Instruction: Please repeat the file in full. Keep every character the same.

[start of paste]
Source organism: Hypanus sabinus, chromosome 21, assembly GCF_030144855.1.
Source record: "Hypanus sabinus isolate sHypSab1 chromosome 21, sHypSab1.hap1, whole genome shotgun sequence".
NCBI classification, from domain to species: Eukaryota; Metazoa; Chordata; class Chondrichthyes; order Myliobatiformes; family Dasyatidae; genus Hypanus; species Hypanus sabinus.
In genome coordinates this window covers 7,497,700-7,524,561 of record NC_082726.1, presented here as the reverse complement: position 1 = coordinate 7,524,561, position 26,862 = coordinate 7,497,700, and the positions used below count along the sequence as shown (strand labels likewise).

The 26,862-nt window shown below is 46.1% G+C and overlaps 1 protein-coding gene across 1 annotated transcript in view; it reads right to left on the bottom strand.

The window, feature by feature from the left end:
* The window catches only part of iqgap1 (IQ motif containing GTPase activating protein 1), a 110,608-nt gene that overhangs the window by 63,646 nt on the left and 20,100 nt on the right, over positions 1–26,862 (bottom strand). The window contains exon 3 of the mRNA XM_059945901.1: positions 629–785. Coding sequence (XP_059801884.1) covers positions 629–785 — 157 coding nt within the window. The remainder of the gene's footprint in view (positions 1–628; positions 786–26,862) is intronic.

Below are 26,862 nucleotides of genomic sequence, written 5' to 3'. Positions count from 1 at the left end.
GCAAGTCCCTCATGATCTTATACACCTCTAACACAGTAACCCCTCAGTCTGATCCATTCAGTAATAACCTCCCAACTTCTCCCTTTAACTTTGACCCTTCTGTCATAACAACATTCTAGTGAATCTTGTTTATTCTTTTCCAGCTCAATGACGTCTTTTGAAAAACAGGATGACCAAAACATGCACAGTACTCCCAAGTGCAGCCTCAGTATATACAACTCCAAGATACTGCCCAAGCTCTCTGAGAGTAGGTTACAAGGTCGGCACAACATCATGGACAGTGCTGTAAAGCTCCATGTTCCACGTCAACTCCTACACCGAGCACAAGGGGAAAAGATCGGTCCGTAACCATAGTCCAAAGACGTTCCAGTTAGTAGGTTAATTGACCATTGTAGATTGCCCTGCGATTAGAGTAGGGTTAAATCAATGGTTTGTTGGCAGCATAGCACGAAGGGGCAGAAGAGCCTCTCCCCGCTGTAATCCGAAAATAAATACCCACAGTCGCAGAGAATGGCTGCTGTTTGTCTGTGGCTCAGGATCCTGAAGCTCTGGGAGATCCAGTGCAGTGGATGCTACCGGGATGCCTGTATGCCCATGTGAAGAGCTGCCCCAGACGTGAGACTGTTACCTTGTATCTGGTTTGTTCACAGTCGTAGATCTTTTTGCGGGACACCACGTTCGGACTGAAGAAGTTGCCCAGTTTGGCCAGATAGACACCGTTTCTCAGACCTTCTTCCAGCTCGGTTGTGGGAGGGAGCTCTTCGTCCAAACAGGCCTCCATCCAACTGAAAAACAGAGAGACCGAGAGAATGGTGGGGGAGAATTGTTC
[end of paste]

Source organism: Hypanus sabinus, chromosome 21, assembly GCF_030144855.1.
Source record: "Hypanus sabinus isolate sHypSab1 chromosome 21, sHypSab1.hap1, whole genome shotgun sequence".
NCBI classification, from domain to species: Eukaryota; Metazoa; Chordata; class Chondrichthyes; order Myliobatiformes; family Dasyatidae; genus Hypanus; species Hypanus sabinus.
In genome coordinates this window covers 7,497,700-7,524,561 of record NC_082726.1, presented here as the reverse complement: position 1 = coordinate 7,524,561, position 26,862 = coordinate 7,497,700, and the positions used below count along the sequence as shown (strand labels likewise).

The 26,862-nt window shown below is 46.1% G+C and overlaps 1 protein-coding gene across 1 annotated transcript in view; it reads right to left on the bottom strand.

The window, feature by feature from the left end:
* The window catches only part of iqgap1 (IQ motif containing GTPase activating protein 1), a 110,608-nt gene that overhangs the window by 63,646 nt on the left and 20,100 nt on the right, over positions 1–26,862 (bottom strand). The window contains exon 3 of the mRNA XM_059945901.1: positions 629–785. Coding sequence (XP_059801884.1) covers positions 629–785 — 157 coding nt within the window. The remainder of the gene's footprint in view (positions 1–628; positions 786–26,862) is intronic.

Below are 26,862 nucleotides of genomic sequence, written 5' to 3'. Positions count from 1 at the left end.
GCAAGTCCCTCATGATCTTATACACCTCTAACACAGTAACCCCTCAGTCTGATCCATTCAGTAATAACCTCCCAACTTCTCCCTTTAACTTTGACCCTTCTGTCATAACAACATTCTAGTGAATCTTGTTTATTCTTTTCCAGCTCAATGACGTCTTTTGAAAAACAGGATGACCAAAACATGCACAGTACTCCCAAGTGCAGCCTCAGTATATACAACTCCAAGATACTGCCCAAGCTCTCTGAGAGTAGGTTACAAGGTCGGCACAACATCATGGACAGTGCTGTAAAGCTCCATGTTCCACGTCAACTCCTACACCGAGCACAAGGGGAAAAGATCGGTCCGTAACCATAGTCCAAAGACGTTCCAGTTAGTAGGTTAATTGACCATTGTAGATTGCCCTGCGATTAGAGTAGGGTTAAATCAATGGTTTGTTGGCAGCATAGCACGAAGGGGCAGAAGAGCCTCTCCCCGCTGTAATCCGAAAATAAATACCCACAGTCGCAGAGAATGGCTGCTGTTTGTCTGTGGCTCAGGATCCTGAAGCTCTGGGAGATCCAGTGCAGTGGATGCTACCGGGATGCCTGTATGCCCATGTGAAGAGCTGCCCCAGACGTGAGACTGTTACCTTGTATCTGGTTTGTTCACAGTCGTAGATCTTTTTGCGGGACACCACGTTCGGACTGAAGAAGTTGCCCAGTTTGGCCAGATAGACACCGTTTCTCAGACCTTCTTCCAGCTCGGTTGTGGGAGGGAGCTCTTCGTCCAAACAGGCCTCCATCCAACTGAAAAACAGAGAGACCGAGAGAATGGTGGGGGAGAATTGTTC